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The Despicable Me Series

Despicable Me (February 17/14)

Lighthearted yet entirely forgettable, Despicable Me follows Steve Carell's Gru as he sets out to establish himself as the world's most diabolical supervillain by stealing no less than the moon - with his efforts consistently thwarted by an evil young upstart named Vector (Jason Segel). It's clear right from the get-go that Despicable Me has been unabashedly geared towards younger viewers, and although it remains quite watchable from start to finish, the film is generally unable to elevate itself to a level beyond cinematic elevator music. There's little doubt, too, that the movie fares especially poorly in its opening half hour, as filmmakers Pierre Coffin and Chris Renaud place an initial emphasis on the central character's wacky, over-the-top exploits - which, though amusing, results in a lack of substance that's nothing short of palpable. It's not until Gru, as part of his scheme to defeat Vector, adopts three young girls that Despicable Me starts to become something more than just a mindless time-waster, with the movie's midsection, which primarily details the protagonist's growing attachment to the kids, boasting a comparatively subdued and sentimental feel that proves impossible to resist. (The low-key vibe doesn't last for long, however, as the film closes with a typically action-packed final stretch.) The end result is a typically broad effort from DreamWorks Animation that's at its best in its quieter moments, with Carell's stand-out voice work standing as a consistent highlight within the otherwise erratic proceedings.

out of


Despicable Me 2 (March 20/14)

Steve Carell's Gru returns in a decent sequel that finds the former supervillain recruited by an organization known as the Anti-Villain League, with the movie detailing Gru's efforts at unmasking the identity of a nefarious baddie bent on world domination. Despicable Me 2 manages, for the most part, to fall right in line with its affable yet unspectacular predecessor, as the film, directed by Pierre Coffin and Chris Renaud, boasts a compulsively watchable feel that's perpetuated by its bright, colorful visuals and army of pleasantly off-kilter characters - with Carell's standout work as the likeable protagonist standing as the movie's most appealing attribute. The propulsive narrative ensures that Despicable Me 2 fares surprisingly well in its opening half hour, although, by that same token, it's as clear as ever that the film has been geared primarily towards younger audiences. (The mere presence of the kid-friendly Minions is proof enough of that.) It's increasingly clear, however, that there's not quite enough story here to sustain a feature-length running time, as Coffin and Renaud, working from a script by Cinco Paul and Ken Daurio, struggle to keep the momentum going through the movie's almost episodic midsection. (There is, for example, a rather underwhelming subplot revolving around Gru's oldest daughter's flirtation with a local boy.) And although there are a few too many silly asides and over-the-top set pieces, Despicable Me 2 recovers for a surprisingly decent climactic stretch that is, by the standards of most contemporary animated fare, almost subdued in its execution - which ultimately cements the movie's place as a passable followup that's sure to amuse and entertain fans of the original.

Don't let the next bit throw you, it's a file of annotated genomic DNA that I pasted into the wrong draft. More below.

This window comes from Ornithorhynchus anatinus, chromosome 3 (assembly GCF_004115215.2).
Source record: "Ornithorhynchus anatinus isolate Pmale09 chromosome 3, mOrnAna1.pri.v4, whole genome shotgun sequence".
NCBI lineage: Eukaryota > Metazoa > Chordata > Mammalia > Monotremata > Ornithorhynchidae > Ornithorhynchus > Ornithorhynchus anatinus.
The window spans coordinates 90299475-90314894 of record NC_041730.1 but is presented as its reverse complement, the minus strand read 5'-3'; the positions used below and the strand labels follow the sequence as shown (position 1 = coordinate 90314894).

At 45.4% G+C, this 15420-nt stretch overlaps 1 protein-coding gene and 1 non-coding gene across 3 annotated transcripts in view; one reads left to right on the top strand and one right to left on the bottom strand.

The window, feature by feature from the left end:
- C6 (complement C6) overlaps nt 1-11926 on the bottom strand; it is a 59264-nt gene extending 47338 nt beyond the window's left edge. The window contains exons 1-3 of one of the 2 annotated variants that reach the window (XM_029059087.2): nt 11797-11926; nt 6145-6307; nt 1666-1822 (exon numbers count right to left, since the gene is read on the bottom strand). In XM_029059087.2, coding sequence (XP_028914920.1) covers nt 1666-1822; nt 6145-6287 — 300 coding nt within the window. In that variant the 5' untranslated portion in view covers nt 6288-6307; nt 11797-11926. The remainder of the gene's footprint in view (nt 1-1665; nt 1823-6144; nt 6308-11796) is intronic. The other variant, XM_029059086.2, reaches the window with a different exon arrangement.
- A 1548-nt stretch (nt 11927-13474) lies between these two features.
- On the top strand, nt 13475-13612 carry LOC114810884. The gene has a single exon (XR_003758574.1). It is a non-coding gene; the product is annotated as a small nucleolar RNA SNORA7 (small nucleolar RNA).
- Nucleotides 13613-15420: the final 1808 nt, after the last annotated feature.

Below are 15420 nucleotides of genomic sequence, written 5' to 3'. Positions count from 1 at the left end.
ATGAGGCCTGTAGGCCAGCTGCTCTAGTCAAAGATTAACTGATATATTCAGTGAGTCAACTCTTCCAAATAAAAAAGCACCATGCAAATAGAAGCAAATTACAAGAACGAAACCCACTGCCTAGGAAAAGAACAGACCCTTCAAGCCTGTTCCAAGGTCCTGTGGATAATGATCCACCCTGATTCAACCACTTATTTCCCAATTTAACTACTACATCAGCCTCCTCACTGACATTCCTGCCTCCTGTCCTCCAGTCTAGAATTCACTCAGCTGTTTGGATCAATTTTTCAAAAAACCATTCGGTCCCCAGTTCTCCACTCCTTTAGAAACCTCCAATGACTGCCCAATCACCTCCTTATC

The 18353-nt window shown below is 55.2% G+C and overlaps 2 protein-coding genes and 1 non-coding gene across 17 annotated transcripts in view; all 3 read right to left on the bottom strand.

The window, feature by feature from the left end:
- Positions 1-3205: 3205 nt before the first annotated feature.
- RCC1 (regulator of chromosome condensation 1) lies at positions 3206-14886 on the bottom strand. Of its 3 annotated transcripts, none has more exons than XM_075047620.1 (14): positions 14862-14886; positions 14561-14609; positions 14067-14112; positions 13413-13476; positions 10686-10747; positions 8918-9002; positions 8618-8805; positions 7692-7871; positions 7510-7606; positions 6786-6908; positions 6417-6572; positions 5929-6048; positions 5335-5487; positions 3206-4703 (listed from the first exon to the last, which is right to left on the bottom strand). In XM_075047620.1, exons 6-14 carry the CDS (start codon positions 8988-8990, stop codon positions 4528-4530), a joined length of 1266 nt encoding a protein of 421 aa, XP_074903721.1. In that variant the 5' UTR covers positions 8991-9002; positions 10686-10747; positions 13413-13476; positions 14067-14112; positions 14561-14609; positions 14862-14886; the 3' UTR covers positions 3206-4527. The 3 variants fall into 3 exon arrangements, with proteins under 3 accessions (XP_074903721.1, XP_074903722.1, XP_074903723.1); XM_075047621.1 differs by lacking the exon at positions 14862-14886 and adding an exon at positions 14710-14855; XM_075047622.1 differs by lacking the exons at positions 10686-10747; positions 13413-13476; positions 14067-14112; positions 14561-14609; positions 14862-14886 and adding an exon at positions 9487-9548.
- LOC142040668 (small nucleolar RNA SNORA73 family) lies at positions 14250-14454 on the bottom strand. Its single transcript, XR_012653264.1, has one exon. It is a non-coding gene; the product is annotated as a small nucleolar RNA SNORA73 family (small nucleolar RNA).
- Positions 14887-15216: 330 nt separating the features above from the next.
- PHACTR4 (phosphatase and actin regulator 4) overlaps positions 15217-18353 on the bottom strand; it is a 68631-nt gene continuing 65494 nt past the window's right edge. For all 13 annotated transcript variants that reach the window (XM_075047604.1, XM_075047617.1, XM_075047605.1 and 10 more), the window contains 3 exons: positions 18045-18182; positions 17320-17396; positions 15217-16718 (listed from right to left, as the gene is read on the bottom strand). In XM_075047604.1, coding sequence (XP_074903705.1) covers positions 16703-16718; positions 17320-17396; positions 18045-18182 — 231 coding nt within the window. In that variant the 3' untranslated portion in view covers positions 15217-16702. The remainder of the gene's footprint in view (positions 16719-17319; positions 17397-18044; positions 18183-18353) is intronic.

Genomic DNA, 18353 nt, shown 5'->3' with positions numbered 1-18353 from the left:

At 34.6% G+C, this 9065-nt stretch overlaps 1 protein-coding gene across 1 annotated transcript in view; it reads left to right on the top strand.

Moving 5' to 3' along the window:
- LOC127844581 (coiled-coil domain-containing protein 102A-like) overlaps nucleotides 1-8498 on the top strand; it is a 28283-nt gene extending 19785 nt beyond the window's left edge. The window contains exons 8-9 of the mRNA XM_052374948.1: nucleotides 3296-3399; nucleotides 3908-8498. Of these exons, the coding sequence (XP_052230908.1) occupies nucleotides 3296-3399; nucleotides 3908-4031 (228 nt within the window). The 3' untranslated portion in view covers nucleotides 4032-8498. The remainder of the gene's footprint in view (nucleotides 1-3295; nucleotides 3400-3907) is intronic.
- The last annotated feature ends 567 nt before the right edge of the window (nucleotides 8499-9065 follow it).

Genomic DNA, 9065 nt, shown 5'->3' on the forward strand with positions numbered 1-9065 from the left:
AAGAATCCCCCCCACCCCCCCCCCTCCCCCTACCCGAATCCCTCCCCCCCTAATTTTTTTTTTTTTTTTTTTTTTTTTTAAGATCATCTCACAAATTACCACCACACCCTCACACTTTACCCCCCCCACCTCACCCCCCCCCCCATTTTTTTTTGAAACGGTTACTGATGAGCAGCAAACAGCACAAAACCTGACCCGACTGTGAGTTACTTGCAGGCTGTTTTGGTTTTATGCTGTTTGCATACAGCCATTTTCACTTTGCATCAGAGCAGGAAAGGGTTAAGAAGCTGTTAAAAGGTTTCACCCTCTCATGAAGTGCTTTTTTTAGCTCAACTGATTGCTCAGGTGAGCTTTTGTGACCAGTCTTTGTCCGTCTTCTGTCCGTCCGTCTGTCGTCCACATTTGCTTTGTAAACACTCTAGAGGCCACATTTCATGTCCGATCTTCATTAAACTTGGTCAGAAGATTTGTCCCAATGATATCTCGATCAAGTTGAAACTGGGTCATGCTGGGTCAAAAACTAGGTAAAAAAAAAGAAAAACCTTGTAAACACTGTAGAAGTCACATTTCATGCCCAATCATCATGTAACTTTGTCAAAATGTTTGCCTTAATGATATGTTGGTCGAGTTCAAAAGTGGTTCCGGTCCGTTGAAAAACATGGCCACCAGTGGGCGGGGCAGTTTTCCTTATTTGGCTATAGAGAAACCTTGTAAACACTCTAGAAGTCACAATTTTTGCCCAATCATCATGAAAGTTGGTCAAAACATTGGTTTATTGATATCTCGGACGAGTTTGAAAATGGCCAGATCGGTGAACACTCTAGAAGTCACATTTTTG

out of


Minions (June 27/16)

A prequel to the Despicable Me series, Minions follows three of the title characters (Stuart, Bob, and Kevin) as they become henchmen for a '60s supervillain named Scarlet Overkill (Sandra Bullock). Before it gets to that point, however, Minions boasts an opening half hour detailing the impressively storied history of the loyal yet somewhat incompetent protagonists - with the tiny hired goons working for, among others, a fearsome T-Rex, several abominable snowmen, and Napoleon the Great. It's an engaging first act that's often as funny as it is entertaining, as filmmakers Kyle Balda and Pierre Coffin effectively pepper this stretch (and the remainder of the proceedings) with a number of funny in-jokes and references - with many such moments, impressively enough, guaranteed to fly over the heads of younger viewers. The affable atmosphere persists even as the narrative proper slowly-but-surely begins to kick in, with Balda and Coffin's perpetually irreverent sensibilities going a long way towards keeping things interesting (and entertaining). It's clear, too, that the relatively short running time results in a general lack of lulls, while the typically larger-than-life finale, which is far from a surprise, fares better than one might've expected (ie it's not overwhelming in the way manner such third acts tend to be). Minions' total lack of emotional resonance ultimately prevents it from becoming much more than an affable, family-friendly diversion, which isn't necessarily a bad thing, really, given the proliferation of elements designed to appeal to viewers of all ages.

out of

© David Nusair